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Bunions May Require Surgery

Monday, 04 November 2019 00:00

There are many reasons why a bunion may develop. This bony protrusion that can form on the side of the big toe can be the result of genetic factors, medical conditions that can include arthritis, or possibly from wearing shoes that do not fit correctly. These would include shoes that are snug in the toe area and may rub against the side of the big toe. A bunion is considered to be a bone deformity and a structural issue with the big toe. Many patients find that putting a pad over the bunion while wearing shoes may bring mild relief. In more severe cases, surgery may be a necessary option for permanent removal. This type of procedure is referred to as a bunionectomy. A common practice that may be helpful in preventing bunions from developing is wearing shoes that have ample room for the toes to move freely in. If you have developed a bunion, please consult with a podiatrist who can perform a proper diagnosis and offer treatment options.

If you are suffering from bunion pain, contact one of our podiatrists of Palmetto Podiatry Group of Anderson. Our doctors can provide the care you need to keep you pain-free and on your feet.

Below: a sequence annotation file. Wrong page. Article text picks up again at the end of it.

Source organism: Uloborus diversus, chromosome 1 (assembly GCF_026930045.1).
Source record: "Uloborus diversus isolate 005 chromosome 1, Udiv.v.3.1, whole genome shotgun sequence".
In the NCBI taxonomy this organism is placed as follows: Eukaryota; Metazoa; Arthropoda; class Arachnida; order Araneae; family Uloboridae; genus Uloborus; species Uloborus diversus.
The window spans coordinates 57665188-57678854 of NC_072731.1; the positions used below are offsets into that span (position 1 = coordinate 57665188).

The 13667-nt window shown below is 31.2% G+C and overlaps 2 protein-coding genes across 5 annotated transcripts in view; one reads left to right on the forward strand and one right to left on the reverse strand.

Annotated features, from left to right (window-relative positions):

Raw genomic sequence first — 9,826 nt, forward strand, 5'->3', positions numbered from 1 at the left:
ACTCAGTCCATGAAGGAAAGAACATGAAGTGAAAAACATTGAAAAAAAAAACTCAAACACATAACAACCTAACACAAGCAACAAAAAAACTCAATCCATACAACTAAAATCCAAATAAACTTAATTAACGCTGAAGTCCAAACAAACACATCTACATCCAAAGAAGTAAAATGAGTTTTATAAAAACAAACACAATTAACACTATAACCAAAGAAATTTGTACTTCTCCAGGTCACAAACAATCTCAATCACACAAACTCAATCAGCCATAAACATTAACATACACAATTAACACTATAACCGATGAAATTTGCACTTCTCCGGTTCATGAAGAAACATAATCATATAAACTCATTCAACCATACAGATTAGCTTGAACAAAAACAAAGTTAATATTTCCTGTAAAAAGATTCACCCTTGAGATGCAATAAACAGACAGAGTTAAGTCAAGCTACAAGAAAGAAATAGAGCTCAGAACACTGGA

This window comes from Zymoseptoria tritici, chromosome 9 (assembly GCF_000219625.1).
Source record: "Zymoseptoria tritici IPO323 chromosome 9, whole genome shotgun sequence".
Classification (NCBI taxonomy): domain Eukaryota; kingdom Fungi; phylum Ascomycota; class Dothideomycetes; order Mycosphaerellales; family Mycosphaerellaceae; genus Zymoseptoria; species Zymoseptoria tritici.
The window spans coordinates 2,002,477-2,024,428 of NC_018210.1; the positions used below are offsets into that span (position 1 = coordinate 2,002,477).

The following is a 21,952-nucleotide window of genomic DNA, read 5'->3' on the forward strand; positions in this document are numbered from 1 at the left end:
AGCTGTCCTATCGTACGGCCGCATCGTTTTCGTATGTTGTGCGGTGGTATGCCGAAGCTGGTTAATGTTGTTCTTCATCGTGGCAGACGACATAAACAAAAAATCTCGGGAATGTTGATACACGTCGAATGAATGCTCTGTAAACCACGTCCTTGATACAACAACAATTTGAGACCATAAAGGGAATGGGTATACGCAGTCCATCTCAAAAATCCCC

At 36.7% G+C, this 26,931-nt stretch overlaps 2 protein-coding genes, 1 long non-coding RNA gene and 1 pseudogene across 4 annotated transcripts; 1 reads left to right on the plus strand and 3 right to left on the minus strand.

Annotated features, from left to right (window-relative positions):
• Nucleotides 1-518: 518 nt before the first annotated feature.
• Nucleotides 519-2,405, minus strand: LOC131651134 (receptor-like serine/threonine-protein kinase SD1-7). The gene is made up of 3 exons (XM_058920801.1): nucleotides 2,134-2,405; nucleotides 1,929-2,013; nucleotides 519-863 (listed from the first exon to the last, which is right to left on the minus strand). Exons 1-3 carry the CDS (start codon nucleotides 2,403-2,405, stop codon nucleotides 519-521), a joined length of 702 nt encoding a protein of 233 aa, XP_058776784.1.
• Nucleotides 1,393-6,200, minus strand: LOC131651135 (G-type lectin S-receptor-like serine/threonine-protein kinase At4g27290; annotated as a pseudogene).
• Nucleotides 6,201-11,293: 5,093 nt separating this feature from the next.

What Is a Bunion?

Bunions are painful bony bumps that usually develop on the inside of the foot at the joint of the big toe. As the deformity increases over time, it may become painful to walk and wear shoes. Women are more likely to exacerbate existing bunions since they often wear tight, narrow shoes that shift their toes together. Bunion pain can be relieved by wearing wider shoes with enough room for the toes.

Causes

  • Genetics – some people inherit feet that are more prone to bunion development
  • Inflammatory Conditions - rheumatoid arthritis and polio may cause bunion development

Symptoms

  • Redness and inflammation
  • Pain and tenderness
  • Callus or corns on the bump
  • Restricted motion in the big toe

In order to diagnose your bunion, your podiatrist may ask about your medical history, symptoms, and general health. Your doctor might also order an x-ray to take a closer look at your feet. Nonsurgical treatment options include orthotics, padding, icing, changes in footwear, and medication. If nonsurgical treatments don’t alleviate your bunion pain, surgery may be necessary.

If you have any questions, please feel free to contact our office located in Anderson, SC. We offer the newest diagnostic and treatment technologies for all your foot care needs.

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